Reporter Gabriela Torres investigates the growing trend of high-tech, promising research and science and big money investments that could add decades to our lives in her BBC documentary, Forever Young.
Torres treks around the world to interview the top scientists and researchers exploring how to live healthier, longer lives. The aim is reduce, halt or reverse aging.
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One biotech business woman, Liz Parrish, is willing to put herself to the test. There have been successful trials involving gene therapy and telomeres — the protective tips of chromosones-lengthening the life of mice and delaying cancer but no human trials. She has become her own test subject and is working to offer the same treatment to others.
“The mission is to help people live a healthy and full life..there is no beauty in aging,” Parrish, CEO of BioViva Sciences. “It’s a crime against humanity not to find out.”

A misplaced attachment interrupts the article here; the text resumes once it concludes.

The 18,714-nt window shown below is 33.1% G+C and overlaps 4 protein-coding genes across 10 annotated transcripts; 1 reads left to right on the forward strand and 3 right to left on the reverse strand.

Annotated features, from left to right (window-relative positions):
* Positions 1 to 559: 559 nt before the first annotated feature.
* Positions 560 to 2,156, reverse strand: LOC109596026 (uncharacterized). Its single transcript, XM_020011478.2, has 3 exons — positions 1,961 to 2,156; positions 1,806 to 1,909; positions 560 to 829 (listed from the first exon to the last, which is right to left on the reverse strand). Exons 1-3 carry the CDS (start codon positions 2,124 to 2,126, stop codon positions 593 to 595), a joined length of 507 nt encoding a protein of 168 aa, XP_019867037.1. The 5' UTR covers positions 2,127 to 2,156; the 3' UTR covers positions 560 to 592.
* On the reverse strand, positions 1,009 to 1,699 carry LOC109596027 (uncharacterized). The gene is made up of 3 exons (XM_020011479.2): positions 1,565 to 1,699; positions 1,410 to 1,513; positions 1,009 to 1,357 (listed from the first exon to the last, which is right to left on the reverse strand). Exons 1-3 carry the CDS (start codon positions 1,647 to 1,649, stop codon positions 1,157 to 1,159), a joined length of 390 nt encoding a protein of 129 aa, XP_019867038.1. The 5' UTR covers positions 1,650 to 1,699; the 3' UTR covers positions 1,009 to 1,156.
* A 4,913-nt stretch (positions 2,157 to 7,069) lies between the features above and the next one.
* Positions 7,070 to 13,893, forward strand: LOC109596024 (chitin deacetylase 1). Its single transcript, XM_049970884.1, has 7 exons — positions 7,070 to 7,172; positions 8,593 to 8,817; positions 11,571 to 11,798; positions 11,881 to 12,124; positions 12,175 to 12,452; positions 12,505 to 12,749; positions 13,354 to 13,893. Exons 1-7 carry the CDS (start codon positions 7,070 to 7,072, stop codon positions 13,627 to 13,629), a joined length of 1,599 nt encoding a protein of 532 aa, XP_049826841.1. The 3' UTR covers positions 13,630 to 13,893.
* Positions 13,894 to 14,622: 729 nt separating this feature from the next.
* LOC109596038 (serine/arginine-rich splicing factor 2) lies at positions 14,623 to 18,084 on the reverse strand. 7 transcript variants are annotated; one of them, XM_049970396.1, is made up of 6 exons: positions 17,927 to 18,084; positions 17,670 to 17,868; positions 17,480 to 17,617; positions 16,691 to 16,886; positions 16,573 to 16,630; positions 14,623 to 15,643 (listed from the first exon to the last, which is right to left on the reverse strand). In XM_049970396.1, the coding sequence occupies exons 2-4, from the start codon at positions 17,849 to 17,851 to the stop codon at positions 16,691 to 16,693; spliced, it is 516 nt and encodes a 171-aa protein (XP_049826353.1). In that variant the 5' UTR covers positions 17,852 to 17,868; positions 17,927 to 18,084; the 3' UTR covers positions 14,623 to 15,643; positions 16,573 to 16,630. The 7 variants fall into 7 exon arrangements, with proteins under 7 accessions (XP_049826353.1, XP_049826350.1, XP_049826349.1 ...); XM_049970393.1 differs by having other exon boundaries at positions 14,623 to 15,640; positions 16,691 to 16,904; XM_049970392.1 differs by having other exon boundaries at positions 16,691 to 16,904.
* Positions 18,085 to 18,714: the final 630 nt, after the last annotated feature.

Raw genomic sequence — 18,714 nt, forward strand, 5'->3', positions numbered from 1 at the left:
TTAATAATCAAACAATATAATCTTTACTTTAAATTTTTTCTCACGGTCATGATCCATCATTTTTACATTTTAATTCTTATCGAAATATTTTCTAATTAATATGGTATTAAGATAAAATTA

Torres discovered a festival promoting tech and science in the search of eternal youth. RAAD [Revolution Against Aging and Death] Fest, is an annual festival where scientists and researchers come to explore the latest advances in human longevity.
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Steve Horvath, a UCLA professor, is hot on the pursuit of learning how our internal clock of cell aging — the epigenetic clock — works in the hopes of combatting aging. The good news, Horvath says, is the clock is reversible…at least in principle. There could be a treatment or drug that could reverse or restore the cells.
In San Francisco, venture capitalists put millions and millions of investments into biology and aging. The aim is to combat aging and increase longevity. The science is leading to possible treatments that could extend human lives 10 to 20 years.
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